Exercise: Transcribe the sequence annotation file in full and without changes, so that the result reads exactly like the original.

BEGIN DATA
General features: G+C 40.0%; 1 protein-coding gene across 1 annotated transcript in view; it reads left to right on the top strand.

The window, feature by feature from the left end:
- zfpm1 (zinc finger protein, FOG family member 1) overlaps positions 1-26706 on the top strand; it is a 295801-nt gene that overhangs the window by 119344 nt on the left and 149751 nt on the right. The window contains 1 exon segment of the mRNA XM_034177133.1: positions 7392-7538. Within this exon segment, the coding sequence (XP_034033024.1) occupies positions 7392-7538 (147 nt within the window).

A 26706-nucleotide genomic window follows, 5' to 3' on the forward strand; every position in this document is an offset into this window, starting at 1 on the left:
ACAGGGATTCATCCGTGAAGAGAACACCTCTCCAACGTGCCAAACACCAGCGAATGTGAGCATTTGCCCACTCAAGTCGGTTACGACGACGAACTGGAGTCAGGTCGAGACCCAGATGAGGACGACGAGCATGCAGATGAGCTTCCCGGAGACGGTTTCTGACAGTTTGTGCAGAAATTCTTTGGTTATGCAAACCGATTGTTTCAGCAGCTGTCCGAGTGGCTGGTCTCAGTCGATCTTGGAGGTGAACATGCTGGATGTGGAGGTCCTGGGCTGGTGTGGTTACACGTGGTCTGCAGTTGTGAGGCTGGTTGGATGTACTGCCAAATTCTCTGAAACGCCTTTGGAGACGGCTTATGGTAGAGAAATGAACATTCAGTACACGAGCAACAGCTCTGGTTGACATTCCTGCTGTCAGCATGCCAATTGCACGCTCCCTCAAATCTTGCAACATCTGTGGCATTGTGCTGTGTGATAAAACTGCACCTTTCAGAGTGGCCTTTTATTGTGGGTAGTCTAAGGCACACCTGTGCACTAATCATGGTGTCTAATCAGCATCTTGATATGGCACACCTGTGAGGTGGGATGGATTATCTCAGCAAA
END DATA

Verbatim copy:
General features: G+C 40.0%; 1 protein-coding gene across 1 annotated transcript in view; it reads left to right on the top strand.

The window, feature by feature from the left end:
- zfpm1 (zinc finger protein, FOG family member 1) overlaps positions 1-26706 on the top strand; it is a 295801-nt gene that overhangs the window by 119344 nt on the left and 149751 nt on the right. The window contains 1 exon segment of the mRNA XM_034177133.1: positions 7392-7538. Within this exon segment, the coding sequence (XP_034033024.1) occupies positions 7392-7538 (147 nt within the window).

A 26706-nucleotide genomic window follows, 5' to 3' on the forward strand; every position in this document is an offset into this window, starting at 1 on the left:
ACAGGGATTCATCCGTGAAGAGAACACCTCTCCAACGTGCCAAACACCAGCGAATGTGAGCATTTGCCCACTCAAGTCGGTTACGACGACGAACTGGAGTCAGGTCGAGACCCAGATGAGGACGACGAGCATGCAGATGAGCTTCCCGGAGACGGTTTCTGACAGTTTGTGCAGAAATTCTTTGGTTATGCAAACCGATTGTTTCAGCAGCTGTCCGAGTGGCTGGTCTCAGTCGATCTTGGAGGTGAACATGCTGGATGTGGAGGTCCTGGGCTGGTGTGGTTACACGTGGTCTGCAGTTGTGAGGCTGGTTGGATGTACTGCCAAATTCTCTGAAACGCCTTTGGAGACGGCTTATGGTAGAGAAATGAACATTCAGTACACGAGCAACAGCTCTGGTTGACATTCCTGCTGTCAGCATGCCAATTGCACGCTCCCTCAAATCTTGCAACATCTGTGGCATTGTGCTGTGTGATAAAACTGCACCTTTCAGAGTGGCCTTTTATTGTGGGTAGTCTAAGGCACACCTGTGCACTAATCATGGTGTCTAATCAGCATCTTGATATGGCACACCTGTGAGGTGGGATGGATTATCTCAGCAAA